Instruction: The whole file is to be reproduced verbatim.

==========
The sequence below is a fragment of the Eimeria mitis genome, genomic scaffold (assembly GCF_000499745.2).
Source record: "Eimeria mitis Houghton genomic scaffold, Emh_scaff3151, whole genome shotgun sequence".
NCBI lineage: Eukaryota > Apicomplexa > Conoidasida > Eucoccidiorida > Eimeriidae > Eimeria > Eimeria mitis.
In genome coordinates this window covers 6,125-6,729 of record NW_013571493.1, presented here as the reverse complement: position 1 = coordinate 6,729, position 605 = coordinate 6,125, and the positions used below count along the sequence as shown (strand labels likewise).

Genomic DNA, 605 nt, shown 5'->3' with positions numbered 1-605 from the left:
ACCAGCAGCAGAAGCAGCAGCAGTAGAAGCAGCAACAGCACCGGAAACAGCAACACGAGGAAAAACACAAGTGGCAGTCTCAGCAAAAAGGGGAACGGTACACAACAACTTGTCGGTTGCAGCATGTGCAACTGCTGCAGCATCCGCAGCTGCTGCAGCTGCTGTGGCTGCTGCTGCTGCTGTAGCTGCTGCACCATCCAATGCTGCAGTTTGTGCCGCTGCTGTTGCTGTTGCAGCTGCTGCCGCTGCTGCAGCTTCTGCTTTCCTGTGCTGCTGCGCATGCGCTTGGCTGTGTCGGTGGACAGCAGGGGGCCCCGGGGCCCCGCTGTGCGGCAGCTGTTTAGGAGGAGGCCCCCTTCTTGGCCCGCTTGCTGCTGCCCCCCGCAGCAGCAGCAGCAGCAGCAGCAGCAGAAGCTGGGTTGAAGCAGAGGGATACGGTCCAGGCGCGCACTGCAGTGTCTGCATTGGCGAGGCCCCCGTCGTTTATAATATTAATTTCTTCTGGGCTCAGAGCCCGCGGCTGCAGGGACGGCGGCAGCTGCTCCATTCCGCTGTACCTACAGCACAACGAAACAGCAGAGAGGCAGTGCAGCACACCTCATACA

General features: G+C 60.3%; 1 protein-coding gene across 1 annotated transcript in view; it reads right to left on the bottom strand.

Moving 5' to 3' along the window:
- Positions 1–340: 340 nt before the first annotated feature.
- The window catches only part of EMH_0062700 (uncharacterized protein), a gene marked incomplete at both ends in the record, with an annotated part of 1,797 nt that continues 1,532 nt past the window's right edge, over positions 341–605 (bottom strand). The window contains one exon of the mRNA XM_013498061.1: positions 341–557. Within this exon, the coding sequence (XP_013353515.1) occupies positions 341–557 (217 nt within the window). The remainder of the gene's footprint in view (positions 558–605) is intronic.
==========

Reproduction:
The sequence below is a fragment of the Eimeria mitis genome, genomic scaffold (assembly GCF_000499745.2).
Source record: "Eimeria mitis Houghton genomic scaffold, Emh_scaff3151, whole genome shotgun sequence".
NCBI lineage: Eukaryota > Apicomplexa > Conoidasida > Eucoccidiorida > Eimeriidae > Eimeria > Eimeria mitis.
In genome coordinates this window covers 6,125-6,729 of record NW_013571493.1, presented here as the reverse complement: position 1 = coordinate 6,729, position 605 = coordinate 6,125, and the positions used below count along the sequence as shown (strand labels likewise).

Genomic DNA, 605 nt, shown 5'->3' with positions numbered 1-605 from the left:
ACCAGCAGCAGAAGCAGCAGCAGTAGAAGCAGCAACAGCACCGGAAACAGCAACACGAGGAAAAACACAAGTGGCAGTCTCAGCAAAAAGGGGAACGGTACACAACAACTTGTCGGTTGCAGCATGTGCAACTGCTGCAGCATCCGCAGCTGCTGCAGCTGCTGTGGCTGCTGCTGCTGCTGTAGCTGCTGCACCATCCAATGCTGCAGTTTGTGCCGCTGCTGTTGCTGTTGCAGCTGCTGCCGCTGCTGCAGCTTCTGCTTTCCTGTGCTGCTGCGCATGCGCTTGGCTGTGTCGGTGGACAGCAGGGGGCCCCGGGGCCCCGCTGTGCGGCAGCTGTTTAGGAGGAGGCCCCCTTCTTGGCCCGCTTGCTGCTGCCCCCCGCAGCAGCAGCAGCAGCAGCAGCAGCAGAAGCTGGGTTGAAGCAGAGGGATACGGTCCAGGCGCGCACTGCAGTGTCTGCATTGGCGAGGCCCCCGTCGTTTATAATATTAATTTCTTCTGGGCTCAGAGCCCGCGGCTGCAGGGACGGCGGCAGCTGCTCCATTCCGCTGTACCTACAGCACAACGAAACAGCAGAGAGGCAGTGCAGCACACCTCATACA

General features: G+C 60.3%; 1 protein-coding gene across 1 annotated transcript in view; it reads right to left on the bottom strand.

Moving 5' to 3' along the window:
- Positions 1–340: 340 nt before the first annotated feature.
- The window catches only part of EMH_0062700 (uncharacterized protein), a gene marked incomplete at both ends in the record, with an annotated part of 1,797 nt that continues 1,532 nt past the window's right edge, over positions 341–605 (bottom strand). The window contains one exon of the mRNA XM_013498061.1: positions 341–557. Within this exon, the coding sequence (XP_013353515.1) occupies positions 341–557 (217 nt within the window). The remainder of the gene's footprint in view (positions 558–605) is intronic.